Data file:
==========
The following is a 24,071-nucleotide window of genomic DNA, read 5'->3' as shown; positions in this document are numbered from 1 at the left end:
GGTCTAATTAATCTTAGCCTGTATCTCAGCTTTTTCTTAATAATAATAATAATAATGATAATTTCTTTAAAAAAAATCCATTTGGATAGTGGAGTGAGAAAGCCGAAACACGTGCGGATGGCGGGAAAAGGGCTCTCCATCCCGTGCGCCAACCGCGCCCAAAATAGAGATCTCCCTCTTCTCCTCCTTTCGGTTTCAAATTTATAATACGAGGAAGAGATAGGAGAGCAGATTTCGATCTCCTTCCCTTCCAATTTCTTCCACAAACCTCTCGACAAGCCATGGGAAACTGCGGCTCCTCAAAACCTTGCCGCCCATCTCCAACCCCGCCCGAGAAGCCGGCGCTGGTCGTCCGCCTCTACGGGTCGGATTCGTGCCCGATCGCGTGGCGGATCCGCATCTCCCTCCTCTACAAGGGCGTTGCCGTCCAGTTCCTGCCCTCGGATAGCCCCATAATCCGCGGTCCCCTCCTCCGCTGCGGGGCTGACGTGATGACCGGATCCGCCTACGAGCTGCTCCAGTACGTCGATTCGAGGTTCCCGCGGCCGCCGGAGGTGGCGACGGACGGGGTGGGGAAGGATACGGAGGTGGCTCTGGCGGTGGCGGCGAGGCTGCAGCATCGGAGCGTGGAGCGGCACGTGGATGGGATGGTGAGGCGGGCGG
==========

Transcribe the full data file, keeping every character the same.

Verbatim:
The following is a 24,071-nucleotide window of genomic DNA, read 5'->3' as shown; positions in this document are numbered from 1 at the left end:
GGTCTAATTAATCTTAGCCTGTATCTCAGCTTTTTCTTAATAATAATAATAATAATGATAATTTCTTTAAAAAAAATCCATTTGGATAGTGGAGTGAGAAAGCCGAAACACGTGCGGATGGCGGGAAAAGGGCTCTCCATCCCGTGCGCCAACCGCGCCCAAAATAGAGATCTCCCTCTTCTCCTCCTTTCGGTTTCAAATTTATAATACGAGGAAGAGATAGGAGAGCAGATTTCGATCTCCTTCCCTTCCAATTTCTTCCACAAACCTCTCGACAAGCCATGGGAAACTGCGGCTCCTCAAAACCTTGCCGCCCATCTCCAACCCCGCCCGAGAAGCCGGCGCTGGTCGTCCGCCTCTACGGGTCGGATTCGTGCCCGATCGCGTGGCGGATCCGCATCTCCCTCCTCTACAAGGGCGTTGCCGTCCAGTTCCTGCCCTCGGATAGCCCCATAATCCGCGGTCCCCTCCTCCGCTGCGGGGCTGACGTGATGACCGGATCCGCCTACGAGCTGCTCCAGTACGTCGATTCGAGGTTCCCGCGGCCGCCGGAGGTGGCGACGGACGGGGTGGGGAAGGATACGGAGGTGGCTCTGGCGGTGGCGGCGAGGCTGCAGCATCGGAGCGTGGAGCGGCACGTGGATGGGATGGTGAGGCGGGCGG